The wind picked up on Maui the night before the fires broke out. By early morning on August 8, gusts were whipping fast enough to topple trees and rip roofs off buildings in the historic Hawaiian town of Lahaina, on Maui’s west coast. Then came the conflagrations. Fanned by the blistering winds, flames hurtled as fast as one mile per minute as they engulfed Lahaina and other towns in Maui, like Kula, killed at least 96 people, and incinerated homes, businesses, and churches.
As thousands of displaced people take refuge in makeshift shelters and hotels, cadaver dogs and search crews are still trying to determine the true scope of damage from the deadliest wildfires in the United States in more than a century. Photos from Lahaina show harrowing scenes: rows of charred buildings behind the scorched shells of cars, consumed by fire as they sat in traffic; corpses of boats burnt on the water; a historic church reduced to rubble.
“Ultimately all the pictures that you will see will be easy to understand,” said Josh Green, Hawaiʻi’s governor, “because that level of destruction in a fire hurricane — something new to us in this age of global warming — was the ultimate reason so many people perished.”
Wildfires are not new to Hawaiʻi. According to the state’s wildfire management organization, roughly 0.5 percent of its total land catches fire every year, on par with other U.S. states. But conditions — many of them connected to climate change — have evolved to make parts of the state more likely to ignite. The blazes in Maui, for instance, were brought on by a “flash drought,” a major hurricane south of the archipelago, invasive weeds that acted like kindling, and winds that ran as high as 81 mph, according to the governor. There are allegations that Hawaiian Electric’s power lines played a role in the fire, too. The result: a wildfire even deadlier than the Camp Fire that incinerated the town of Paradise, California, killing 85 people, in 2018.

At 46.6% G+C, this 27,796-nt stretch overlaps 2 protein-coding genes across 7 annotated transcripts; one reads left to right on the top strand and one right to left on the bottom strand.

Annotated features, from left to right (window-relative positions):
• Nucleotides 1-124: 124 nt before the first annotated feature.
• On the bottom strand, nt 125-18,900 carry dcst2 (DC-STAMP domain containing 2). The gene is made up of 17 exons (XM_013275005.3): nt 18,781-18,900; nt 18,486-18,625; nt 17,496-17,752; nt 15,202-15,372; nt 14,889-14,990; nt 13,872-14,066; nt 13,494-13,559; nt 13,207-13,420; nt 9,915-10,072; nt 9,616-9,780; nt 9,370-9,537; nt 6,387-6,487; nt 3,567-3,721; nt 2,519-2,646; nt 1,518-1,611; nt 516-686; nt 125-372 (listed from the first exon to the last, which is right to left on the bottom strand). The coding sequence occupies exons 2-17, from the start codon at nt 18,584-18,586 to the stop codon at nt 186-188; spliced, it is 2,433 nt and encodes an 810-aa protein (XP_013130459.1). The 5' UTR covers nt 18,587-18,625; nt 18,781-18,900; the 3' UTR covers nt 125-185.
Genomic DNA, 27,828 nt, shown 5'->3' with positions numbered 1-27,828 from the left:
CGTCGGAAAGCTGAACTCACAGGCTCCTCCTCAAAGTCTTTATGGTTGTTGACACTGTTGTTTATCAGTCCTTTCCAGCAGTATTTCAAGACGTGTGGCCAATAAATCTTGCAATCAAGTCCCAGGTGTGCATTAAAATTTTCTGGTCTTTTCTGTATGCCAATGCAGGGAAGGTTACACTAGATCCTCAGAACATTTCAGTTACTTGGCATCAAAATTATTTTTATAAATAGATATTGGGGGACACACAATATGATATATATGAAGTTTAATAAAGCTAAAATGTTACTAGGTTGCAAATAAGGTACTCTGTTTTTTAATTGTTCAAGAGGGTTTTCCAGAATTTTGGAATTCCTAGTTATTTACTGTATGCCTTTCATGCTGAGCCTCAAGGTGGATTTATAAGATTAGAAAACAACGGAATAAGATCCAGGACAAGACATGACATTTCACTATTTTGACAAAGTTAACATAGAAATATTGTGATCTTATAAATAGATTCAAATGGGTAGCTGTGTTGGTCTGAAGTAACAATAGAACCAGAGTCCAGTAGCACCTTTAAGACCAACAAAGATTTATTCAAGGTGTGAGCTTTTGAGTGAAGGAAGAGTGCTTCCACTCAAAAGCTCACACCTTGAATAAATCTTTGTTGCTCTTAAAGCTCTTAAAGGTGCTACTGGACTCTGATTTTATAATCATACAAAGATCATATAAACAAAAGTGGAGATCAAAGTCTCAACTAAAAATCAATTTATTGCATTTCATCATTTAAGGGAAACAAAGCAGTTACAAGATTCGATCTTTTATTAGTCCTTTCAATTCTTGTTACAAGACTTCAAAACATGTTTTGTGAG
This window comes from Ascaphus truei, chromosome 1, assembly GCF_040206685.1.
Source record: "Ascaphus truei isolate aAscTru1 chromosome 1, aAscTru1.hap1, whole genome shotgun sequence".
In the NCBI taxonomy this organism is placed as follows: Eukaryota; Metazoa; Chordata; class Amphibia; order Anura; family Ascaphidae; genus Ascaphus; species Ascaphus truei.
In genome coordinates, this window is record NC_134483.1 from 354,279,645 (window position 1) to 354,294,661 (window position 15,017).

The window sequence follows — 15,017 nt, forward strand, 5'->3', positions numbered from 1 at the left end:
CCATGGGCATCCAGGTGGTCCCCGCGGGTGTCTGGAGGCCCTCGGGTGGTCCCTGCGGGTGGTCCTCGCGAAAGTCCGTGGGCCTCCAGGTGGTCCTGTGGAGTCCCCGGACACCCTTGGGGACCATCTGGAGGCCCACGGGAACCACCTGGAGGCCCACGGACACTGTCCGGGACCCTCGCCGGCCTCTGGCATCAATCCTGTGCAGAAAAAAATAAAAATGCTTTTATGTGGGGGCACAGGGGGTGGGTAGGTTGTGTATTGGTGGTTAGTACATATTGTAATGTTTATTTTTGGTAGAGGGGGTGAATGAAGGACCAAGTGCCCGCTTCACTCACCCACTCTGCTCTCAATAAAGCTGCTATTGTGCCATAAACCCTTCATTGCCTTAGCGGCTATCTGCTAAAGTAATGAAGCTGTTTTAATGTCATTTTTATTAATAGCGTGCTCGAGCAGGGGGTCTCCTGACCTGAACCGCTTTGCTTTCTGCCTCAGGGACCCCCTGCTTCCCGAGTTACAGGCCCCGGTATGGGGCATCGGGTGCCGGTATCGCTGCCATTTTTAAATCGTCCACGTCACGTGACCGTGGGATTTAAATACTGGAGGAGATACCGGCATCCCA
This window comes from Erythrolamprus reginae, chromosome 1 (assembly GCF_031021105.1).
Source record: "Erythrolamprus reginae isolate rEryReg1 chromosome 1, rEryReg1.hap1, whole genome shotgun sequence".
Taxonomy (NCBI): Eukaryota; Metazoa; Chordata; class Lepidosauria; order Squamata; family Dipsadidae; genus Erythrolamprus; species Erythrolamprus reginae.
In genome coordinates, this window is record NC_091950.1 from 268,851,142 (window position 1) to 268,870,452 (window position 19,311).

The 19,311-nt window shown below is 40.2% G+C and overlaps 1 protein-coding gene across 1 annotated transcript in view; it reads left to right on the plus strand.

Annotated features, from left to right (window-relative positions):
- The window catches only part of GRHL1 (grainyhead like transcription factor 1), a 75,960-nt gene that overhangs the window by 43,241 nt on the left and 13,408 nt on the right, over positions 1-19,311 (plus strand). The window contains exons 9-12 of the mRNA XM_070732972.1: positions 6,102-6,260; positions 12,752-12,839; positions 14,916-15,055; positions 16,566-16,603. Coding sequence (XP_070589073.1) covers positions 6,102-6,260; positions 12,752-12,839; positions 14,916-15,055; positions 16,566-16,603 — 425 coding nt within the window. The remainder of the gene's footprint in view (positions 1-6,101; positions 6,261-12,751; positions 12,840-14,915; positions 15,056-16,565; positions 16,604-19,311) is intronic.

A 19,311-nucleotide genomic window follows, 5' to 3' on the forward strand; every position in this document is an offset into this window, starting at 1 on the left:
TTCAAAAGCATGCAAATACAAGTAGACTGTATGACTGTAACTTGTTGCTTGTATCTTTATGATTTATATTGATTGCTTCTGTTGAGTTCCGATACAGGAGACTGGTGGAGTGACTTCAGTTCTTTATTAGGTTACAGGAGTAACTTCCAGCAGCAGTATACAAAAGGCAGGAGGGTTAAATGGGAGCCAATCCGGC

Though it’s too early to say exactly how climate change contributed to Maui’s wildfires, scientists have long been saying that similar disasters, like wildfires in the Western United States, should be expected with more frequency and intensity on a warming planet.
Climate change is “leading to these unpredictable or unforeseen combinations that we’re seeing right now and that are fueling this extreme fire weather,” Kelsey Copes-Gerbitz, a postdoctoral researcher at the University of British Columbia’s faculty of forestry, told the Associated Press.
This summer, parts of Hawaiʻi experienced a “flash drought,” a rapid drying out of soil and plants that occurs when hot air sucks moisture out of the ground. The drought left parts of Maui especially dry and ready to combust. Such droughts are likely exacerbated by climate change — although a longer-term trend of declining precipitation, which also contributed to the fires, may not be directly connected to human-caused climate change, a scientist told the Washington Post.
Compounding the drought, a proliferation of grasslands on abandoned plantations made vast fields into fuel for the fires. “There’s all these huge, huge quantities of vegetation, and it’s all papery thin and ready to go,” Clay Trauernicht, a wildfire scientist at the University of Hawaiʻi, told Grist. As much as one-quarter of the state is covered by invasive grasses.
Adding to the drought and fields of tinder were exceptionally high winds, running from 60 to 81 mph. Experts have said that the winds were fueled in part by Hurricane Dora, a Category 4 storm that barreled across the Pacific south of Hawaiʻi. Dora created a difference in air pressure across the archipelago that led to unusually fierce winds — the sort that plied roofs from buildings before driving flames across Maui.
As climate change makes hurricanes more intense, not all will make landfall, but they still could help spur deadly disasters. On Maui, where the fires did an estimated $5.6 billion of damage, according to the governor, the death toll is likely to climb for at least 10 more days, Green said. “They will find 10 to 20 people per day probably, until they finish,” he told CBS News. Hundreds of people are still missing.